Georgia Lawmaker Who Used Racial Slurs on Sacha Baron Cohen's 'Who Is America?' to Resign

Rep. Jason Spencer wrote to House Speaker David Ralston to tell him he was resigning from the Georgia House of Representatives effective July 31.
Screengrab/YouTube

Rep. Jason Spencer, the Georgia Republican lawmaker who exposed himself and yelled racial slurs in a recent episode of Showtime's Who Is America?, has announced his intention to resign from office.

Spencer wrote to House Speaker David Ralston to tell him he was resigning from the Georgia House of Representatives effective July 31. After losing a recent primary election, Spencer has only five months left in his terms on the House, but he had previously vowed to serve them out.

The entirety of the email, sent to The Hollywood Reporter, is below:

Speaker Ralston,

This email/letter is to serve as an official resignation notice to your office that I will be resigning my post effective July 31, 2018.

Rep. Jason Spencer  

CNN was first to report the news late on Tuesday; Spencer sent the email at 11:18 p.m. ET.

Spencer's resignation marks the first major off-air consequence from Sacha Baron Cohen's provocative and politically charged satire series. Ahead of its debut, critics had questioned whether or not some of the comedian's gags would end political careers. The premiere episode, which aired on July 15, has already more than doubled its initial audience.

Spencer appeared during the second episode, which aired July 22, and his actions made instant headlines. During Spencer's segment, Cohen posed as an Israeli anti-terrorism advocate named Col. Erran Morad — the character he used to dupe Dick Cheney in the same episode, along with a group of current and former Republican lawmakers in the premiere — and purported to train Spencer during a self-defense class.

Spencer was shown yelling racial slurs — he mocked Chinese people and screamed the N-word repeatedly — as well as exposing his behind to purportedly intimidate terrorists. "I'll make you a homosexual!" he yelled while exposing himself. During a post-credits sequence Cohen also delivered "A Message to Terrorists" in which he used racial slurs, pretended to cut off terrorists' genitalia and endorsed a fictitious anti-terrorism training video. (Watch the segment below.)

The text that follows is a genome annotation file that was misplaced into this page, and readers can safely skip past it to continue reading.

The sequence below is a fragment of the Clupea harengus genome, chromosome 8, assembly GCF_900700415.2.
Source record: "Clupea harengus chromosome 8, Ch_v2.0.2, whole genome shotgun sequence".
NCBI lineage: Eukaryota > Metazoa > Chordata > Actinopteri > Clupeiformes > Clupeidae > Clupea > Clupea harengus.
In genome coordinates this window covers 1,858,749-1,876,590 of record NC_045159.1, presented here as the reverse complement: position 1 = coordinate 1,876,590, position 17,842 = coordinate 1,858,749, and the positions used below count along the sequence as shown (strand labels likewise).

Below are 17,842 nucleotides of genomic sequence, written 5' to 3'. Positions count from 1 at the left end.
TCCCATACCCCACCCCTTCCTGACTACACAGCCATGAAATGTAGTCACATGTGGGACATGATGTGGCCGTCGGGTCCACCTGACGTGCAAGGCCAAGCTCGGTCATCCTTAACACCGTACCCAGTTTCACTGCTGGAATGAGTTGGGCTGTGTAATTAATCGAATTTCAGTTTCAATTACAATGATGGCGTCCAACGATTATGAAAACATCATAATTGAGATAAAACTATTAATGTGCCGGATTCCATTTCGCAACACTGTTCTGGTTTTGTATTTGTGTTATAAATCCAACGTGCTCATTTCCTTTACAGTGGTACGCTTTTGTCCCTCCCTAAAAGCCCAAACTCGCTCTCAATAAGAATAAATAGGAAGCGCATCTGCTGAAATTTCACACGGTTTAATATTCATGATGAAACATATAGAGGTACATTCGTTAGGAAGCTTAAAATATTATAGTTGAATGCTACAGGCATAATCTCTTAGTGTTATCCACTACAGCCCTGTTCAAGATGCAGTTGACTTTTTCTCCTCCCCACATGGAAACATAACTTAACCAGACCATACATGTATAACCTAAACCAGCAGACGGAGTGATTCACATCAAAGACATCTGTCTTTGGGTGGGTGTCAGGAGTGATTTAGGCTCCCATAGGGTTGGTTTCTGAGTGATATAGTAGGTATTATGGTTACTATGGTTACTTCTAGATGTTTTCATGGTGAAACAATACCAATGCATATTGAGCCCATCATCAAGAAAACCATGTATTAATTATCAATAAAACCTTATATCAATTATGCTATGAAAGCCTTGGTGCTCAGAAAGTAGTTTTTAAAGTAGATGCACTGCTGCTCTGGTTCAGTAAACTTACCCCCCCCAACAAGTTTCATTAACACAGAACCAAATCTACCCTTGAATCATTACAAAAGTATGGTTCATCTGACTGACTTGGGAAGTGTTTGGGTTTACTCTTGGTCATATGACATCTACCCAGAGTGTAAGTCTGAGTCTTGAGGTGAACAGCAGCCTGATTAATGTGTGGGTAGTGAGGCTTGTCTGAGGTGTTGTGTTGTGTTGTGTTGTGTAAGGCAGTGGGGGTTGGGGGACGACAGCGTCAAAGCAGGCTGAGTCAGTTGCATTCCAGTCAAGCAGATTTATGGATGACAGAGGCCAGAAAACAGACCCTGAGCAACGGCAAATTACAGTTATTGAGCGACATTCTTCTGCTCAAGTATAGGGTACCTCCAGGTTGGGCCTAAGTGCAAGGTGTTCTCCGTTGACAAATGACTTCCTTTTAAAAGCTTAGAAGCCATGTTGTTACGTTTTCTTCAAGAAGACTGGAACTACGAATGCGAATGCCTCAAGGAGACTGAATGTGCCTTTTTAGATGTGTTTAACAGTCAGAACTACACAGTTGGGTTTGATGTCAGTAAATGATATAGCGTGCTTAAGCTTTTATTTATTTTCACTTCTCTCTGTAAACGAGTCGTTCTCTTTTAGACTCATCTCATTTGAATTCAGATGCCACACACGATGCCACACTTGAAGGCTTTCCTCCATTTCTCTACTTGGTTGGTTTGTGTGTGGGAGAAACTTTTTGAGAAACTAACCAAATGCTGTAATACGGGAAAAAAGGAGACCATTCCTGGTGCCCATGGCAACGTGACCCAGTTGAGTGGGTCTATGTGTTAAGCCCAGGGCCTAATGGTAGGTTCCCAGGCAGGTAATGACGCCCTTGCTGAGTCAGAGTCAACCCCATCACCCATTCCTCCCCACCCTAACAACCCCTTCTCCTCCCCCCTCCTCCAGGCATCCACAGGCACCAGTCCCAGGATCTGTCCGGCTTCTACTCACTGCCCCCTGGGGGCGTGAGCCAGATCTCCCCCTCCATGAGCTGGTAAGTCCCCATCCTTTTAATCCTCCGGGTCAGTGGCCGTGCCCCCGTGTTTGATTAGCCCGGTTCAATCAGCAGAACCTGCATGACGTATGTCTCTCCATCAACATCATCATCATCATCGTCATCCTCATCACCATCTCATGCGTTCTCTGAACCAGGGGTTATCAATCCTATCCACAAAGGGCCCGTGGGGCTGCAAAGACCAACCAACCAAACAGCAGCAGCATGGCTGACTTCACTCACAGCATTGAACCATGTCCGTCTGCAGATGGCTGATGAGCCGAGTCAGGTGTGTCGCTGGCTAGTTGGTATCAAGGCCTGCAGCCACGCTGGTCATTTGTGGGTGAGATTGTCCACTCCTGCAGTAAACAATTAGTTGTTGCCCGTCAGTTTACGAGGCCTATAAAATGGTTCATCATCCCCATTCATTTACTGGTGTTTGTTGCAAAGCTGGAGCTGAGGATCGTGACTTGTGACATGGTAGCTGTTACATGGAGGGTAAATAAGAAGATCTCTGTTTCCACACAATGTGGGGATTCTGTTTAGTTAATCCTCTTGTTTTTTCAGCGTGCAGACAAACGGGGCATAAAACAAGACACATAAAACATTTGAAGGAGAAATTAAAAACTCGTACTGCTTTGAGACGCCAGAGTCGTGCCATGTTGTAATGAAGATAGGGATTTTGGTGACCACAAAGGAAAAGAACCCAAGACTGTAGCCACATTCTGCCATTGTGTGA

Spencer initially vowed to take legal action against the Who Is America? filmmakers if they showed the video. After the Showtime episode aired, however, Spencer issued a statement where the representative said he "deeply" regretted his actions and called the segment a "ridiculously ugly episode." At that time, he said he still planned to serve out the remainder of his term.

Following the airing of the video, lawmakers including Ralston and Georgia Governor Nathan Deal, who said he was "saddened and disgusted" by the episode, denounced Spencer's actions. The Council on American-Islamic Relations in Georgia, meanwhile, asked him to resign.

On Wednesday, the Georgia Legislative Black Caucus, with the Georgia House Democratic Caucus and the Georgia Senate Democratic Caucus had planned to hold a joint press conference at the Georgia State Capitol in Atlanta to condemn the racial slurs and other offensive language used by Spencer on Who Is America? The conference was canceled after Spencer's resignation letter.

Spencer is just one of several political targets on Cohen's show, where the actor and comedian dresses up in various guises and dupes targets. So far in the season, Bernie Sanders, Joe Wilson, Joe Walsh, Trent Lott, Dana Rohrabacher and Matt Gaetz have all been targeted.

July 25, 6:45 a.m. Updated with Spencer's resignation email.